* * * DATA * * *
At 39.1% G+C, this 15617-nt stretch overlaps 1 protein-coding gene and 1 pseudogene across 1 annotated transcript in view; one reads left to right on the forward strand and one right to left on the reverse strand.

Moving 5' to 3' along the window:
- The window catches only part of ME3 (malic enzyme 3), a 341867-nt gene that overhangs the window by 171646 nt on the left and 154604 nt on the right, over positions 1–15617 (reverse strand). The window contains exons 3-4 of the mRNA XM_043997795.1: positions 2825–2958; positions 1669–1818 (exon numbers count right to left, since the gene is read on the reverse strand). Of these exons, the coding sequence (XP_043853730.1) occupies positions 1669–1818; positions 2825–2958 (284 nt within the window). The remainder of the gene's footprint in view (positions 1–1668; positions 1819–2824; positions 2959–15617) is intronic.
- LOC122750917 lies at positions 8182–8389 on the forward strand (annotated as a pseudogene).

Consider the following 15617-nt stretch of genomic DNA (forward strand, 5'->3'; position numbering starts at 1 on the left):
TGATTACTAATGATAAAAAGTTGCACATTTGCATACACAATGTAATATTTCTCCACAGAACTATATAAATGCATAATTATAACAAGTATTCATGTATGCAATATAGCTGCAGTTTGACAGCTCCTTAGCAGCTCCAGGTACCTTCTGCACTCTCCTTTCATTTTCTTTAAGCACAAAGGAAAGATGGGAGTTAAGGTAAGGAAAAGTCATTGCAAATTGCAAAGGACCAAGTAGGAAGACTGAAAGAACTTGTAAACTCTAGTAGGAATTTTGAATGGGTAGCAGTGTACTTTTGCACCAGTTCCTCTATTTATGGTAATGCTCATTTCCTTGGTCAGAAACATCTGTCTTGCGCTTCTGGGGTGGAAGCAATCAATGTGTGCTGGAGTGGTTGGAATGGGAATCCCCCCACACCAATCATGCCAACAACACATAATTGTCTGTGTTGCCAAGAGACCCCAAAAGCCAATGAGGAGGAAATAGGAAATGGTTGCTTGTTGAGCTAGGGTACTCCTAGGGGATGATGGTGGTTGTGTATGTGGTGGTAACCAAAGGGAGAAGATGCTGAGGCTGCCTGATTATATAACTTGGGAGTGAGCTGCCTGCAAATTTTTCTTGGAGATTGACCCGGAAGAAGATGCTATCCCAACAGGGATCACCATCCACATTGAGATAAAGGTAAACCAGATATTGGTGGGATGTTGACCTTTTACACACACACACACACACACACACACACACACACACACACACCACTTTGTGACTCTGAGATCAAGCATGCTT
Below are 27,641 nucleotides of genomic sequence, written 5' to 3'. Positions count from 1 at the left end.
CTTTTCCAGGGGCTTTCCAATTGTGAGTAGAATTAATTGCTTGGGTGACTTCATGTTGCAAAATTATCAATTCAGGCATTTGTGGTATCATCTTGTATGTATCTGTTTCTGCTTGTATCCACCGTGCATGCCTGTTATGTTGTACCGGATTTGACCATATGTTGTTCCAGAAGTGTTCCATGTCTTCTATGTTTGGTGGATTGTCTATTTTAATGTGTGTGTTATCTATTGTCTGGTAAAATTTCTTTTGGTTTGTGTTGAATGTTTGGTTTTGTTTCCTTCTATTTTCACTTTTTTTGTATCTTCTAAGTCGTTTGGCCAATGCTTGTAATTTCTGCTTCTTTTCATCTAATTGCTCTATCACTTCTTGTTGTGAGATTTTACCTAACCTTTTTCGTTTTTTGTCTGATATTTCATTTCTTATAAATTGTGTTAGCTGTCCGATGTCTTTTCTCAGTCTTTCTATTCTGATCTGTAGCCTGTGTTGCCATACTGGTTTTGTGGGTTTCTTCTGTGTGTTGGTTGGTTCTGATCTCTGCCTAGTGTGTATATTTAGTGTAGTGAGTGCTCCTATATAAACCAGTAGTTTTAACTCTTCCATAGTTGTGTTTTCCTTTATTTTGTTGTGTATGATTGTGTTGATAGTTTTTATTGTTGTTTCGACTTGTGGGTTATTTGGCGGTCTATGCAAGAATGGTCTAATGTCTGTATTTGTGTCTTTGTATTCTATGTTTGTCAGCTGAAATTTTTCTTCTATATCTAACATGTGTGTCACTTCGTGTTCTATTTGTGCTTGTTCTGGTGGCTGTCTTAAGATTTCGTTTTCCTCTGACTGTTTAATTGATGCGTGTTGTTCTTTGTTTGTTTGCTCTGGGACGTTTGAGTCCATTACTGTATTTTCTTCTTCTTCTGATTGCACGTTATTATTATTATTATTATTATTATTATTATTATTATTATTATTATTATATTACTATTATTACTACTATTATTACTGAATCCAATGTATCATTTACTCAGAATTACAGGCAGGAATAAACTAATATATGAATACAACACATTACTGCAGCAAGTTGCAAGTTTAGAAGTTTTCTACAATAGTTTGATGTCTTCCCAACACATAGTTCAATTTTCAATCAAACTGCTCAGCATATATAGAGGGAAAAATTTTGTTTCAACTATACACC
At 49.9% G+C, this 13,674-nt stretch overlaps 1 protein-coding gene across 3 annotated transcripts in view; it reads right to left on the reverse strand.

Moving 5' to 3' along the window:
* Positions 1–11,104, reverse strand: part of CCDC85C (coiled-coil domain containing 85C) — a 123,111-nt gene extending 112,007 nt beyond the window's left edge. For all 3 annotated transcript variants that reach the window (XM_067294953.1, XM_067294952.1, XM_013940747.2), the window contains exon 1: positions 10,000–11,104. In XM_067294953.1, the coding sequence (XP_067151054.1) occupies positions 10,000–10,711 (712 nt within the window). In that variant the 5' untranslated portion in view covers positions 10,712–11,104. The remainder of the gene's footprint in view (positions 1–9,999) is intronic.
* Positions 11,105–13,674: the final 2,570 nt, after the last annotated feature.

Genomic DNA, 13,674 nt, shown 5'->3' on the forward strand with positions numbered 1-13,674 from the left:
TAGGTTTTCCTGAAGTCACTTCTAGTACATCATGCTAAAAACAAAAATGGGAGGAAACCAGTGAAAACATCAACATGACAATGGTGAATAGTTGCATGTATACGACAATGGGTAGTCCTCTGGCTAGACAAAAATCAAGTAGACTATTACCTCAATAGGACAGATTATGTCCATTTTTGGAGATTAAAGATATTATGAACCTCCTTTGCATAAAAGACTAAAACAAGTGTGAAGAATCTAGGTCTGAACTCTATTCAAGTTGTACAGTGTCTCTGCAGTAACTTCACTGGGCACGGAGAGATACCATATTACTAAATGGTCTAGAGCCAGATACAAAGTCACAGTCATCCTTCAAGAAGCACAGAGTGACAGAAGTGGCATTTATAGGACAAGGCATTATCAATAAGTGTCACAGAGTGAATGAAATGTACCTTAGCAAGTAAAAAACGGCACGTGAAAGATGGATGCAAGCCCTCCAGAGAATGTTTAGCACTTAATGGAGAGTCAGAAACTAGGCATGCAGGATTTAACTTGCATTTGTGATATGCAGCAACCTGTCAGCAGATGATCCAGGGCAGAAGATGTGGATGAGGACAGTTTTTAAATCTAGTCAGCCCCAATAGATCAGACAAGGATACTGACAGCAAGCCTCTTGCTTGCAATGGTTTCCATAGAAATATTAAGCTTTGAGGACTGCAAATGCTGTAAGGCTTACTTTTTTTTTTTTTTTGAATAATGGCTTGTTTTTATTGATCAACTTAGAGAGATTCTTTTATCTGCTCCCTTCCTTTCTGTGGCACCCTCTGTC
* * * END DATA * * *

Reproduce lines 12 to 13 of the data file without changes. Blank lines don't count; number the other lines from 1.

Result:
* Positions 11,105–13,674: the final 2,570 nt, after the last annotated feature.

Genomic DNA, 13,674 nt, shown 5'->3' on the forward strand with positions numbered 1-13,674 from the left: